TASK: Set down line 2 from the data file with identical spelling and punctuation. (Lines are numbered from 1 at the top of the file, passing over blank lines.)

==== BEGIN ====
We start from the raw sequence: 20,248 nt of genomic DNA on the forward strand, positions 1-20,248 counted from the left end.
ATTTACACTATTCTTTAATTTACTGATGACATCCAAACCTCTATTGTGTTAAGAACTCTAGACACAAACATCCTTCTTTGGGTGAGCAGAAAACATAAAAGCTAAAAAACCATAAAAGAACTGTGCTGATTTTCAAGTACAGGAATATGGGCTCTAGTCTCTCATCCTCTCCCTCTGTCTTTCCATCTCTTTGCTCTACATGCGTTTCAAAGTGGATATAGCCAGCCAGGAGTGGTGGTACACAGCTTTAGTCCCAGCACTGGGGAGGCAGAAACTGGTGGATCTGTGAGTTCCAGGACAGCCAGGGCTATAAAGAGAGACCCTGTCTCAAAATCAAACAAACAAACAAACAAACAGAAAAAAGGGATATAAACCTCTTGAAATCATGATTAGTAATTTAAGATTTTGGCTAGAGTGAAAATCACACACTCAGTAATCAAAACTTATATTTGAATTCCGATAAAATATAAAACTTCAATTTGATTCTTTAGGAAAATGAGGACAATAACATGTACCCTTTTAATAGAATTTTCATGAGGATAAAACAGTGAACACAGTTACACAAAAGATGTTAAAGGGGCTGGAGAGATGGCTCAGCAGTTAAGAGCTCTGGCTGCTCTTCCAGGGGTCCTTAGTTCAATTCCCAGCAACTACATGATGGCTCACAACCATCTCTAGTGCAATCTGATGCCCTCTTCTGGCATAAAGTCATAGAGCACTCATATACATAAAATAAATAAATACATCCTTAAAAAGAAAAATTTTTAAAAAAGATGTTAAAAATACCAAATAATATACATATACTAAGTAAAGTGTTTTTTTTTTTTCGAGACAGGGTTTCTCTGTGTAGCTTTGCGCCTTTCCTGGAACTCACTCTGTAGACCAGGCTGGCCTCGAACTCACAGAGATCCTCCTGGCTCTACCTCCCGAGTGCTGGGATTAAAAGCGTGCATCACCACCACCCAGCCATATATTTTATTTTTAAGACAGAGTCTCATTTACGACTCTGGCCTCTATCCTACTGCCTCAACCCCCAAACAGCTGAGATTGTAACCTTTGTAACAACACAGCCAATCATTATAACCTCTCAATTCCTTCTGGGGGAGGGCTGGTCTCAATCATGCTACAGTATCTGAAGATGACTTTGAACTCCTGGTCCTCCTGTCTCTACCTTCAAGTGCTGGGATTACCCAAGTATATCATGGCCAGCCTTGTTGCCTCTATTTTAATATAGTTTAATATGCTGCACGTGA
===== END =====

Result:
ATTTACACTATTCTTTAATTTACTGATGACATCCAAACCTCTATTGTGTTAAGAACTCTAGACACAAACATCCTTCTTTGGGTGAGCAGAAAACATAAAAGCTAAAAAACCATAAAAGAACTGTGCTGATTTTCAAGTACAGGAATATGGGCTCTAGTCTCTCATCCTCTCCCTCTGTCTTTCCATCTCTTTGCTCTACATGCGTTTCAAAGTGGATATAGCCAGCCAGGAGTGGTGGTACACAGCTTTAGTCCCAGCACTGGGGAGGCAGAAACTGGTGGATCTGTGAGTTCCAGGACAGCCAGGGCTATAAAGAGAGACCCTGTCTCAAAATCAAACAAACAAACAAACAAACAGAAAAAAGGGATATAAACCTCTTGAAATCATGATTAGTAATTTAAGATTTTGGCTAGAGTGAAAATCACACACTCAGTAATCAAAACTTATATTTGAATTCCGATAAAATATAAAACTTCAATTTGATTCTTTAGGAAAATGAGGACAATAACATGTACCCTTTTAATAGAATTTTCATGAGGATAAAACAGTGAACACAGTTACACAAAAGATGTTAAAGGGGCTGGAGAGATGGCTCAGCAGTTAAGAGCTCTGGCTGCTCTTCCAGGGGTCCTTAGTTCAATTCCCAGCAACTACATGATGGCTCACAACCATCTCTAGTGCAATCTGATGCCCTCTTCTGGCATAAAGTCATAGAGCACTCATATACATAAAATAAATAAATACATCCTTAAAAAGAAAAATTTTTAAAAAAGATGTTAAAAATACCAAATAATATACATATACTAAGTAAAGTGTTTTTTTTTTTTCGAGACAGGGTTTCTCTGTGTAGCTTTGCGCCTTTCCTGGAACTCACTCTGTAGACCAGGCTGGCCTCGAACTCACAGAGATCCTCCTGGCTCTACCTCCCGAGTGCTGGGATTAAAAGCGTGCATCACCACCACCCAGCCATATATTTTATTTTTAAGACAGAGTCTCATTTACGACTCTGGCCTCTATCCTACTGCCTCAACCCCCAAACAGCTGAGATTGTAACCTTTGTAACAACACAGCCAATCATTATAACCTCTCAATTCCTTCTGGGGGAGGGCTGGTCTCAATCATGCTACAGTATCTGAAGATGACTTTGAACTCCTGGTCCTCCTGTCTCTACCTTCAAGTGCTGGGATTACCCAAGTATATCATGGCCAGCCTTGTTGCCTCTATTTTAATATAGTTTAATATGCTGCACGTGA